More than 100 veterans died while waiting for care at a Veterans Affairs hospital in Los Angeles, Ca., over a nine-month span ending in August 2015. This hits home for me not just as a member of the military, but as a third-generation United States Marine, born and raised in Los Angeles. My father and grandfather, also United States Marines, both received their care at the Los Angeles VA hospital. I recall the stories from my father about the delayed care, misdiagnosis, and poor service. Al Disney would joke about the care at the VA being so poor, that he would rather go to jail. This was many years ago when no one was watching the care given to our veterans.
Not until major wait list or quality of care scandals like Phoenix, Washington DC, and now Los Angeles VA hospital, has the public become aware of the need for major reforms in the VA health care system.
It’s unbelievable that many Senators have yet to support strong accountability legislation that would allow reform of the toxic culture that is slowly being exposed at the VA. These measures would allow veterans choice in where they seek their health care and punish those engaging in misconduct. The only reason these reforms are not universally embraced is because lawmakers are overly concerned with union and bureaucratic interests to challenge the status quo.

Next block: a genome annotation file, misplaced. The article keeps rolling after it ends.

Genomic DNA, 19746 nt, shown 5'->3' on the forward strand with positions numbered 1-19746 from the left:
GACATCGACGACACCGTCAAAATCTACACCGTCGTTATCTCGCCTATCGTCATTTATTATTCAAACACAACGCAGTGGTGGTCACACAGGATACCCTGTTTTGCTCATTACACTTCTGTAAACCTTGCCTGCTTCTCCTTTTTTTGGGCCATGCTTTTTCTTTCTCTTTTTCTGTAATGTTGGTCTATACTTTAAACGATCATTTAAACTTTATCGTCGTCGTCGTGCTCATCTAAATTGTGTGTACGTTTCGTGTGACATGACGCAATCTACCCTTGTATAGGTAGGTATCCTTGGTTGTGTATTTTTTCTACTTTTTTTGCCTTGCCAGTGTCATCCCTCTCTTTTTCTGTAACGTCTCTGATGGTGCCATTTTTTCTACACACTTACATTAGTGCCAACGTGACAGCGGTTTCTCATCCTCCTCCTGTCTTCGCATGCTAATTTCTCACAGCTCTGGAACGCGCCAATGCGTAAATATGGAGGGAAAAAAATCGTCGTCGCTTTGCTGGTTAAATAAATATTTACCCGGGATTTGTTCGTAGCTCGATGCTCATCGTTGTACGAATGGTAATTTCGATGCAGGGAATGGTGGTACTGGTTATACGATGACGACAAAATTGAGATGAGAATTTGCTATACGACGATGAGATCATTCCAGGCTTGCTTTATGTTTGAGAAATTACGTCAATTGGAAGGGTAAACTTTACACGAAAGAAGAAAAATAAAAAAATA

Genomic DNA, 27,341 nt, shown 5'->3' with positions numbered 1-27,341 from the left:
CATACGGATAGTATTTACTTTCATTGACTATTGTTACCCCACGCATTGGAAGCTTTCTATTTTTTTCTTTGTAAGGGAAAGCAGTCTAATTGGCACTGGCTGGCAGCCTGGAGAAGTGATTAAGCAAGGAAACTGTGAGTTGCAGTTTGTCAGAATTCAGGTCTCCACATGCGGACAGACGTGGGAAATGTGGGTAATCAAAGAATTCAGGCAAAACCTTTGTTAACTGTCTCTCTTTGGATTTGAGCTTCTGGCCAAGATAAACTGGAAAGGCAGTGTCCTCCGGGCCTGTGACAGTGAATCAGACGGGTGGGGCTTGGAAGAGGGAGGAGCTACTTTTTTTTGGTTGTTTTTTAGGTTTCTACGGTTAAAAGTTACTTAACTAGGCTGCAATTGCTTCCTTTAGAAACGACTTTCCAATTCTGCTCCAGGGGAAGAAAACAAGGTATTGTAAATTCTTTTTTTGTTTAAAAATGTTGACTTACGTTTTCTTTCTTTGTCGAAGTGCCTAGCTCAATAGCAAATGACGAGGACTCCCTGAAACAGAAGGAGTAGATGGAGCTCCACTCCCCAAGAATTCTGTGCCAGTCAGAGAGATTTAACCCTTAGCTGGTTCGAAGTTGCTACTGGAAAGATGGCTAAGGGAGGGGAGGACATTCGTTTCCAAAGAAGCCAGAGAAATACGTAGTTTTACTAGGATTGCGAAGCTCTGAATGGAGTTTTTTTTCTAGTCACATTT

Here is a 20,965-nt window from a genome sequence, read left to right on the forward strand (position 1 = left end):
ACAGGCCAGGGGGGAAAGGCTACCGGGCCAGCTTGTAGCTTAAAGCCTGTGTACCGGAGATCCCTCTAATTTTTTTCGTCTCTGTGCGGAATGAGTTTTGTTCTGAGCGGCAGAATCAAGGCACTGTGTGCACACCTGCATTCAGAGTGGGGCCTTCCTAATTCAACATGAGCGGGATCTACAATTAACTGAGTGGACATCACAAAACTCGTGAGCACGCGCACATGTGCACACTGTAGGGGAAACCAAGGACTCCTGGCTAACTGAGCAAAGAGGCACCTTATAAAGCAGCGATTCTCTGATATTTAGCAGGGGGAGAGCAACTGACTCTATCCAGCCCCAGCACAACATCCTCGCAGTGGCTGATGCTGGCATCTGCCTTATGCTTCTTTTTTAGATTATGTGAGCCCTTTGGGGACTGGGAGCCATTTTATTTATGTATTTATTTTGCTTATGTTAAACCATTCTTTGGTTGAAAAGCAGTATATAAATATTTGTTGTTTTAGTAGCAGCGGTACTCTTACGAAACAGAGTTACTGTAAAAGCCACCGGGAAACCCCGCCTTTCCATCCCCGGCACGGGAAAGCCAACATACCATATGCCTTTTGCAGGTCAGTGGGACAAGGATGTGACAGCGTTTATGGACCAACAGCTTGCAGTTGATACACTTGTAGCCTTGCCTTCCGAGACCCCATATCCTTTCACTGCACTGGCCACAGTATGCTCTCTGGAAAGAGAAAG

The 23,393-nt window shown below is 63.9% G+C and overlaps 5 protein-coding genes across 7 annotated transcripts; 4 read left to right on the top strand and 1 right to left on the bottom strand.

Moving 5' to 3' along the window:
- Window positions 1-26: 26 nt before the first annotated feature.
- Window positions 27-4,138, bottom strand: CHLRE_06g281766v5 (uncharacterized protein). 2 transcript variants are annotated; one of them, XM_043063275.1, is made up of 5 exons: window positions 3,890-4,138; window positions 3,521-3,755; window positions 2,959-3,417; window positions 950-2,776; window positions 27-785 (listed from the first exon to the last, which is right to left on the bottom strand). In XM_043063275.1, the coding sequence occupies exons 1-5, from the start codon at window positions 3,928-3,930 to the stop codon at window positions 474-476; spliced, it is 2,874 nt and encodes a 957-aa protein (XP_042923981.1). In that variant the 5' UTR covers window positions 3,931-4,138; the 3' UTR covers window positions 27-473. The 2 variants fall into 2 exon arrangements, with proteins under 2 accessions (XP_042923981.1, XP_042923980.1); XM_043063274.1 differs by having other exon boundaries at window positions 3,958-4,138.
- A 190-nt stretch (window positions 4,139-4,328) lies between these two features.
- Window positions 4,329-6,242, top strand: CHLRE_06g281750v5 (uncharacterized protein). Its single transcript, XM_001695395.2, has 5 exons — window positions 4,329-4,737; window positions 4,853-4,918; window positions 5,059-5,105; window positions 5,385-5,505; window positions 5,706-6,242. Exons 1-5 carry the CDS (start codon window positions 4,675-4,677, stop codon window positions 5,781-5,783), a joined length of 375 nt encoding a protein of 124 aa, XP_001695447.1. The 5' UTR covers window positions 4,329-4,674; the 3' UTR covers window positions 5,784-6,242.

Many at the VA are fellow veterans, great employees, and focused on serving veterans. Unfortunately, there are others whose priorities are skewed. They serve themselves or the bloated bureaucracy. They have lost sight of what their job is – to fulfill the promise of care made to veterans. I’m appalled by what has happened at my hometown VA in Los Angeles as a military veteran, but most of all as the son and grandson of Marines who were subject to the same lack of immediate care from the department meant to help them. It is unacceptable that any family should mourn loss because their veteran had to wait too long for care at the VA. As I personally currently sit on a waitlist at a VA Facility since September of 2016, the Senate must act now to bring accountability to the VA’s bad actors and provide choices for veterans so they are not dying while in line for care. This is life or death legislation.
Rick Disney is the Florida Senior Field Director Concerned Veterans for America
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